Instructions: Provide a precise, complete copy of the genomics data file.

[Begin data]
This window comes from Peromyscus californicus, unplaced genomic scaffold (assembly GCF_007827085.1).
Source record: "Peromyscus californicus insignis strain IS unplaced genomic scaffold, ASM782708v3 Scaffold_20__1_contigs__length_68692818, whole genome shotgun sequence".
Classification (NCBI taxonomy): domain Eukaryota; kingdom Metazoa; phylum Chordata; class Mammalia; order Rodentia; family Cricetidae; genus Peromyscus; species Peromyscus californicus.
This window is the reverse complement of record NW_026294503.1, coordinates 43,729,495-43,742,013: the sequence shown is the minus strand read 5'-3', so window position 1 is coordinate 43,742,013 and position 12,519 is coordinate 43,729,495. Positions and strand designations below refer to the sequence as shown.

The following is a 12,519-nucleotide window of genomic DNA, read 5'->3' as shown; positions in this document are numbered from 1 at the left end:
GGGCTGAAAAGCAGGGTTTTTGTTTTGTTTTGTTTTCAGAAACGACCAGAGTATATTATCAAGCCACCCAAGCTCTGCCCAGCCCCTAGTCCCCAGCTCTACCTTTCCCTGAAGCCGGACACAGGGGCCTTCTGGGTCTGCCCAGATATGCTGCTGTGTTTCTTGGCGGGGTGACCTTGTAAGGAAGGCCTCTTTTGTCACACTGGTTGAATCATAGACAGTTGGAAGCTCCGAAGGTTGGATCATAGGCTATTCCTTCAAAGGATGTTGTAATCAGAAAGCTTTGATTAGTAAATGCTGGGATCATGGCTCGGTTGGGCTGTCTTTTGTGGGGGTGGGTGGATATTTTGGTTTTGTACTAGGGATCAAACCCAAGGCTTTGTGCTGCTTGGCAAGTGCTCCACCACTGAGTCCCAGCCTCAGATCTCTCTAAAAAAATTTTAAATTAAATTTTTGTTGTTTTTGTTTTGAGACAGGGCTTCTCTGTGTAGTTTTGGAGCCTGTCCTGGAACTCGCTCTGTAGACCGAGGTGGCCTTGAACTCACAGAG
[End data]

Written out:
This window comes from Peromyscus californicus, unplaced genomic scaffold (assembly GCF_007827085.1).
Source record: "Peromyscus californicus insignis strain IS unplaced genomic scaffold, ASM782708v3 Scaffold_20__1_contigs__length_68692818, whole genome shotgun sequence".
Classification (NCBI taxonomy): domain Eukaryota; kingdom Metazoa; phylum Chordata; class Mammalia; order Rodentia; family Cricetidae; genus Peromyscus; species Peromyscus californicus.
This window is the reverse complement of record NW_026294503.1, coordinates 43,729,495-43,742,013: the sequence shown is the minus strand read 5'-3', so window position 1 is coordinate 43,742,013 and position 12,519 is coordinate 43,729,495. Positions and strand designations below refer to the sequence as shown.

The following is a 12,519-nucleotide window of genomic DNA, read 5'->3' as shown; positions in this document are numbered from 1 at the left end:
GGGCTGAAAAGCAGGGTTTTTGTTTTGTTTTGTTTTCAGAAACGACCAGAGTATATTATCAAGCCACCCAAGCTCTGCCCAGCCCCTAGTCCCCAGCTCTACCTTTCCCTGAAGCCGGACACAGGGGCCTTCTGGGTCTGCCCAGATATGCTGCTGTGTTTCTTGGCGGGGTGACCTTGTAAGGAAGGCCTCTTTTGTCACACTGGTTGAATCATAGACAGTTGGAAGCTCCGAAGGTTGGATCATAGGCTATTCCTTCAAAGGATGTTGTAATCAGAAAGCTTTGATTAGTAAATGCTGGGATCATGGCTCGGTTGGGCTGTCTTTTGTGGGGGTGGGTGGATATTTTGGTTTTGTACTAGGGATCAAACCCAAGGCTTTGTGCTGCTTGGCAAGTGCTCCACCACTGAGTCCCAGCCTCAGATCTCTCTAAAAAAATTTTAAATTAAATTTTTGTTGTTTTTGTTTTGAGACAGGGCTTCTCTGTGTAGTTTTGGAGCCTGTCCTGGAACTCGCTCTGTAGACCGAGGTGGCCTTGAACTCACAGAG